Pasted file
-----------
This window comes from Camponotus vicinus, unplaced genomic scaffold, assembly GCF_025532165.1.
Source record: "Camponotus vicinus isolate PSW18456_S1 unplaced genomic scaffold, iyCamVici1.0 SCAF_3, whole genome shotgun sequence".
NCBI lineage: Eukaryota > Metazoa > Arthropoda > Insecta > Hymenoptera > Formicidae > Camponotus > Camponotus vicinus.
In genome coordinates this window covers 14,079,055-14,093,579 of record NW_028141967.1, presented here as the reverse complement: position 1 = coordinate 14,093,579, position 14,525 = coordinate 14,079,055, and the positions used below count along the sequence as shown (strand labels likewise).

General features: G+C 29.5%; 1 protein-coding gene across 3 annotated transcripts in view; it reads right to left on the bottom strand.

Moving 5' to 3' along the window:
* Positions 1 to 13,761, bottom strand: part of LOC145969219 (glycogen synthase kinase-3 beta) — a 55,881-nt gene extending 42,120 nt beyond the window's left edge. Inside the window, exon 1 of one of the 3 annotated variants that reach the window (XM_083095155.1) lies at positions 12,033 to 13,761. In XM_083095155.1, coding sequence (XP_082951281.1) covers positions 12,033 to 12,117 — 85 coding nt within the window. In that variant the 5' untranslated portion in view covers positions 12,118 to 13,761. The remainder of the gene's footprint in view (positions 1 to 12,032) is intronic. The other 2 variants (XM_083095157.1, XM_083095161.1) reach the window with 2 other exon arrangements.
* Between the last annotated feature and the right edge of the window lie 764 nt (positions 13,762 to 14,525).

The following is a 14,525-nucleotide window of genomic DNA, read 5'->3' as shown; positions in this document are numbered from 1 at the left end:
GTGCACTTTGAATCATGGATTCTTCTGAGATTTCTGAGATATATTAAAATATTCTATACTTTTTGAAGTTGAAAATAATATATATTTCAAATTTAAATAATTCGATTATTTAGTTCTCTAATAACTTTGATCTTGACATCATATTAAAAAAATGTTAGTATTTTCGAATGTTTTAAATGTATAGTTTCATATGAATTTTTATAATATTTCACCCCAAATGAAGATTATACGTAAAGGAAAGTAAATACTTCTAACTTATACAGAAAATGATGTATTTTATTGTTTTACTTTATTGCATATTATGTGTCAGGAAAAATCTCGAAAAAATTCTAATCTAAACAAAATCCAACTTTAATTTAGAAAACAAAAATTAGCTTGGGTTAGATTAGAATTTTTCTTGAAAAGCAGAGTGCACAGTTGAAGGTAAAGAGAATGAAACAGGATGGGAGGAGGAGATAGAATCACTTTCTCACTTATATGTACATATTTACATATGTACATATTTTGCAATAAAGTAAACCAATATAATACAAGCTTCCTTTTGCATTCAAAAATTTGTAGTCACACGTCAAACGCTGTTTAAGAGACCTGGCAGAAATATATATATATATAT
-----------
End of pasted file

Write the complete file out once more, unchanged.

This window comes from Camponotus vicinus, unplaced genomic scaffold, assembly GCF_025532165.1.
Source record: "Camponotus vicinus isolate PSW18456_S1 unplaced genomic scaffold, iyCamVici1.0 SCAF_3, whole genome shotgun sequence".
NCBI lineage: Eukaryota > Metazoa > Arthropoda > Insecta > Hymenoptera > Formicidae > Camponotus > Camponotus vicinus.
In genome coordinates this window covers 14,079,055-14,093,579 of record NW_028141967.1, presented here as the reverse complement: position 1 = coordinate 14,093,579, position 14,525 = coordinate 14,079,055, and the positions used below count along the sequence as shown (strand labels likewise).

General features: G+C 29.5%; 1 protein-coding gene across 3 annotated transcripts in view; it reads right to left on the bottom strand.

Moving 5' to 3' along the window:
* Positions 1 to 13,761, bottom strand: part of LOC145969219 (glycogen synthase kinase-3 beta) — a 55,881-nt gene extending 42,120 nt beyond the window's left edge. Inside the window, exon 1 of one of the 3 annotated variants that reach the window (XM_083095155.1) lies at positions 12,033 to 13,761. In XM_083095155.1, coding sequence (XP_082951281.1) covers positions 12,033 to 12,117 — 85 coding nt within the window. In that variant the 5' untranslated portion in view covers positions 12,118 to 13,761. The remainder of the gene's footprint in view (positions 1 to 12,032) is intronic. The other 2 variants (XM_083095157.1, XM_083095161.1) reach the window with 2 other exon arrangements.
* Between the last annotated feature and the right edge of the window lie 764 nt (positions 13,762 to 14,525).

The following is a 14,525-nucleotide window of genomic DNA, read 5'->3' as shown; positions in this document are numbered from 1 at the left end:
GTGCACTTTGAATCATGGATTCTTCTGAGATTTCTGAGATATATTAAAATATTCTATACTTTTTGAAGTTGAAAATAATATATATTTCAAATTTAAATAATTCGATTATTTAGTTCTCTAATAACTTTGATCTTGACATCATATTAAAAAAATGTTAGTATTTTCGAATGTTTTAAATGTATAGTTTCATATGAATTTTTATAATATTTCACCCCAAATGAAGATTATACGTAAAGGAAAGTAAATACTTCTAACTTATACAGAAAATGATGTATTTTATTGTTTTACTTTATTGCATATTATGTGTCAGGAAAAATCTCGAAAAAATTCTAATCTAAACAAAATCCAACTTTAATTTAGAAAACAAAAATTAGCTTGGGTTAGATTAGAATTTTTCTTGAAAAGCAGAGTGCACAGTTGAAGGTAAAGAGAATGAAACAGGATGGGAGGAGGAGATAGAATCACTTTCTCACTTATATGTACATATTTACATATGTACATATTTTGCAATAAAGTAAACCAATATAATACAAGCTTCCTTTTGCATTCAAAAATTTGTAGTCACACGTCAAACGCTGTTTAAGAGACCTGGCAGAAATATATATATATATAT